New Delhi, Sep 30 (IANS) A public interest litigation was filed in the Supreme Court seeking to link social media sites including Twitter and Facebook with Aadhaar to weed out duplicate and fake accounts and control fake news.
The plea has been filed by BJP leader Ashwini Kumar Upadhyay who has sought direction to the Central government to take the necessary steps to deactivate duplicate, fake and ghost social media accounts in order to control fake news and paid news.
Seeking to highlight how the fake news has the tendency to influence polls in a negative manner, his plea said: “The publication of fake news involves use of black money, under-reporting of election expenses of political parties and candidates and indulging in other kinds of malpractices. The influence of black money also has the potential to result in an imbalanced election between people of different financial stature.”
Upadhyay said that dictum of democracy is to ensure free and fair elections, and this can be achieved through controlling fake news. He has sought directions to the government, Election Commission and Press Council of India to take appropriate steps to control fake and paid news, particularly when the Model Code of Conduct is in force for any election.
He has also sought to direction to declare publication of paid news and political advertisements during last 48 hours before the poll, a corrupt practice under Section 123(4) of Representation of People Act, 1951.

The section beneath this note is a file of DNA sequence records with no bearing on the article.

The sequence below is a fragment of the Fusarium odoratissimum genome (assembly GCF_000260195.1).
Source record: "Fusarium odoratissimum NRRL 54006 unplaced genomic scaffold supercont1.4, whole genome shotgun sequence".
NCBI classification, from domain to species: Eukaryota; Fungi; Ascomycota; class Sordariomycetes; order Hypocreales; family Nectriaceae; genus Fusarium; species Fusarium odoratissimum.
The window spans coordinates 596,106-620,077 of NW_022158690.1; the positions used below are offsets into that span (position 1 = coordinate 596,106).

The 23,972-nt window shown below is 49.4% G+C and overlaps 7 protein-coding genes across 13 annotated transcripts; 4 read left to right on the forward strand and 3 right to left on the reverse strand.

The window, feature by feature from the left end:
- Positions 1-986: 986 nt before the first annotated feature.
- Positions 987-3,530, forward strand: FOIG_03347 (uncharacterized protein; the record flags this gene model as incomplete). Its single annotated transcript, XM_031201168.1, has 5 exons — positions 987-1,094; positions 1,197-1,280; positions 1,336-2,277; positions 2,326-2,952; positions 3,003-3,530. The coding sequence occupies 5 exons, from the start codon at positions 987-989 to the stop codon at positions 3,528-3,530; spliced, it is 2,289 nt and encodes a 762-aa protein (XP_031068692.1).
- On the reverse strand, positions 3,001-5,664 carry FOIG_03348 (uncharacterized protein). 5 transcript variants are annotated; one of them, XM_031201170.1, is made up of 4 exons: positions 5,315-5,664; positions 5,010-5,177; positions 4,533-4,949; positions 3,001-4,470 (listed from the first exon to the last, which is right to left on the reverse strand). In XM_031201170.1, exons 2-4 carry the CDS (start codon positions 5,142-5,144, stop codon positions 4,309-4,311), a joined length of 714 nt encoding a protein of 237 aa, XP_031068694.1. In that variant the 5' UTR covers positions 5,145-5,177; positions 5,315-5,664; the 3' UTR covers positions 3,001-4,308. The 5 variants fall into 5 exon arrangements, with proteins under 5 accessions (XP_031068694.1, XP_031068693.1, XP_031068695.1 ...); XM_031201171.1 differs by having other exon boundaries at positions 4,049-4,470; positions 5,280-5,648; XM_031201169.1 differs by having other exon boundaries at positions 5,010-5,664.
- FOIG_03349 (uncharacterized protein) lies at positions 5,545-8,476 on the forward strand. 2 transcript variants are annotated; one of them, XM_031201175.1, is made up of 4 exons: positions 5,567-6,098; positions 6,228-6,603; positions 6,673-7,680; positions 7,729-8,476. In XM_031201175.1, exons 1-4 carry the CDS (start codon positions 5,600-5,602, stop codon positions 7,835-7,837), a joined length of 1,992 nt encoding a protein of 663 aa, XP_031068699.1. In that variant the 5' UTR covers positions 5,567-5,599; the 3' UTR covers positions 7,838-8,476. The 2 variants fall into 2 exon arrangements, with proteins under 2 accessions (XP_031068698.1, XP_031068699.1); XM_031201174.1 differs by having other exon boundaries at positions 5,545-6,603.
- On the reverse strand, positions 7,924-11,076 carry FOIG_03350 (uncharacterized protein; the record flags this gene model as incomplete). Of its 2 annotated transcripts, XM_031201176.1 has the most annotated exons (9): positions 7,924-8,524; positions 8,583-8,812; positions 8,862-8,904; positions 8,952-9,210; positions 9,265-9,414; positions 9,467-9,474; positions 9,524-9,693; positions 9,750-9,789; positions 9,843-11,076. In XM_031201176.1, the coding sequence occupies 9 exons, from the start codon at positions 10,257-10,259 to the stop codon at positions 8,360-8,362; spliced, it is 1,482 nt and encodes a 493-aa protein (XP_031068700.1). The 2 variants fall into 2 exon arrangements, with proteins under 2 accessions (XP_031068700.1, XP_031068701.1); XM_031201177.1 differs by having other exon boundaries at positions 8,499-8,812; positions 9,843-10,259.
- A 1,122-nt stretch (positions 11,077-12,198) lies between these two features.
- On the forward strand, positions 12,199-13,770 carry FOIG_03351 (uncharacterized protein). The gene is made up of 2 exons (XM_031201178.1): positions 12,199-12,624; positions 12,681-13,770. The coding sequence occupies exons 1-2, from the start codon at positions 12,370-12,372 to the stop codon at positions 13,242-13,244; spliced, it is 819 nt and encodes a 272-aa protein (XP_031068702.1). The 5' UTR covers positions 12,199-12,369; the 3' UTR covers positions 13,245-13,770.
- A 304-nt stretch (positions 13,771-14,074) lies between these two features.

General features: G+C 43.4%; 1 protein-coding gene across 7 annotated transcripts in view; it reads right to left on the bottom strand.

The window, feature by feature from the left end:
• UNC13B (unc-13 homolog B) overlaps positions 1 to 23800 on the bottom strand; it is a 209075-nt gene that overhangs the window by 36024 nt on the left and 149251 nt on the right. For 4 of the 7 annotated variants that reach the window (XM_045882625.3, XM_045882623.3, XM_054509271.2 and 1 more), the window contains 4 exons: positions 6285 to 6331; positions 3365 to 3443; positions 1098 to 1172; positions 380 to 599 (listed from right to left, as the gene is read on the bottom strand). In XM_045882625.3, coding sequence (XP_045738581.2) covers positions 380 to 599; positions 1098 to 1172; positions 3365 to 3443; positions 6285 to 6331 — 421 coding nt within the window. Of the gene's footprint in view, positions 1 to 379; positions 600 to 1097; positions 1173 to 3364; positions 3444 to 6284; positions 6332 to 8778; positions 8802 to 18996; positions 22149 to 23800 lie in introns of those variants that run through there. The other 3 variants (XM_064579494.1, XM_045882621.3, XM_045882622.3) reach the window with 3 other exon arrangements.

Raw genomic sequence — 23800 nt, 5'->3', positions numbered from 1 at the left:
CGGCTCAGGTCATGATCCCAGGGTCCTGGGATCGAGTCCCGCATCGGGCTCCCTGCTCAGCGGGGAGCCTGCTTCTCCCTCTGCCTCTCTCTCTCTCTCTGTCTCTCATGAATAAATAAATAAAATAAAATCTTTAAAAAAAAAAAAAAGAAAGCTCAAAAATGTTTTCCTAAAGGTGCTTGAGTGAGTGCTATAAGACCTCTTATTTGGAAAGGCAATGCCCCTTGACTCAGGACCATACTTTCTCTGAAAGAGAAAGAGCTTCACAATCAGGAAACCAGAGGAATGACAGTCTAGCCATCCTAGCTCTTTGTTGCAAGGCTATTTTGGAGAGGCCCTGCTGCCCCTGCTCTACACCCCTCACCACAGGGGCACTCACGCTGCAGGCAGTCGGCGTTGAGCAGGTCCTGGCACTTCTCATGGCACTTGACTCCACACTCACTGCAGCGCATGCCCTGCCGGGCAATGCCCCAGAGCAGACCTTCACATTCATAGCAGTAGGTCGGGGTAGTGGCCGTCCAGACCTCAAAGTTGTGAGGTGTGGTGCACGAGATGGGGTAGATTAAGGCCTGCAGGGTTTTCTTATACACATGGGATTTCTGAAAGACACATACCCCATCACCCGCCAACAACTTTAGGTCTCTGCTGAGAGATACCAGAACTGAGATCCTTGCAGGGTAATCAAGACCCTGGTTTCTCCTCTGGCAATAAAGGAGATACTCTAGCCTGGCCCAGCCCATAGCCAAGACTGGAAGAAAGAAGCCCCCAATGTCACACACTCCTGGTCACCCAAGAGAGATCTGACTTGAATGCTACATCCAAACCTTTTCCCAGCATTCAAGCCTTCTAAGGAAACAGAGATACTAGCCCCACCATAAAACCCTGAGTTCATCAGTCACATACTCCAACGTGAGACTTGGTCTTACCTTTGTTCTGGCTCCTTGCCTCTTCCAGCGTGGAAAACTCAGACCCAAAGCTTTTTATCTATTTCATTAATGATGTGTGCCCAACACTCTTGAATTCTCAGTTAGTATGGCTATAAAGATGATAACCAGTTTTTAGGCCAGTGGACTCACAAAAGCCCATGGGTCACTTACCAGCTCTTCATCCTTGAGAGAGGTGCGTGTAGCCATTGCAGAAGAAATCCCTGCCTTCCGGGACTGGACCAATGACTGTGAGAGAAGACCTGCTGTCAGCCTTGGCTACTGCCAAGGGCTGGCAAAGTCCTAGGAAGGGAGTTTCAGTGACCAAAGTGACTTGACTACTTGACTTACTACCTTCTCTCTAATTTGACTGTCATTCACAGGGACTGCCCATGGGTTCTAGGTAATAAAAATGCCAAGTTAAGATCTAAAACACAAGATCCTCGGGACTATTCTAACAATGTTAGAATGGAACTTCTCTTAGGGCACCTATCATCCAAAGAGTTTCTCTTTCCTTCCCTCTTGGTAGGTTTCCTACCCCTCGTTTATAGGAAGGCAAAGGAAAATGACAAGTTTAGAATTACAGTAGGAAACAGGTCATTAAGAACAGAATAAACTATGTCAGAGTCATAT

In his plea, Upadhyay contended that of the around 35 million Twitter accounts and 350 million Facebook account, around 10 per cent are fake. He also mentioned fake Twitter handles of eminent peoples and high dignitaries including the President, Prime Minister and others.
He also highlighted Section 126 of the Representation of People Act prohibits electioneering activities by way of public meetings, public performances, processions advertisements through television, cinematograph, radio or similar apparatus for a period of 48 hours up to the time fixed for conclusion of poll, but “due to lack of clarity, political parties and candidates not only make house-to-house visit but also advertise through radio, newspaper, web portals and Social Media during this period, including on the day of polling”.
“Undoubtedly, a distorted and biased advertisement through social media on the polling day, leaves other candidates with no remedy to undo the damage,” he said in his plea.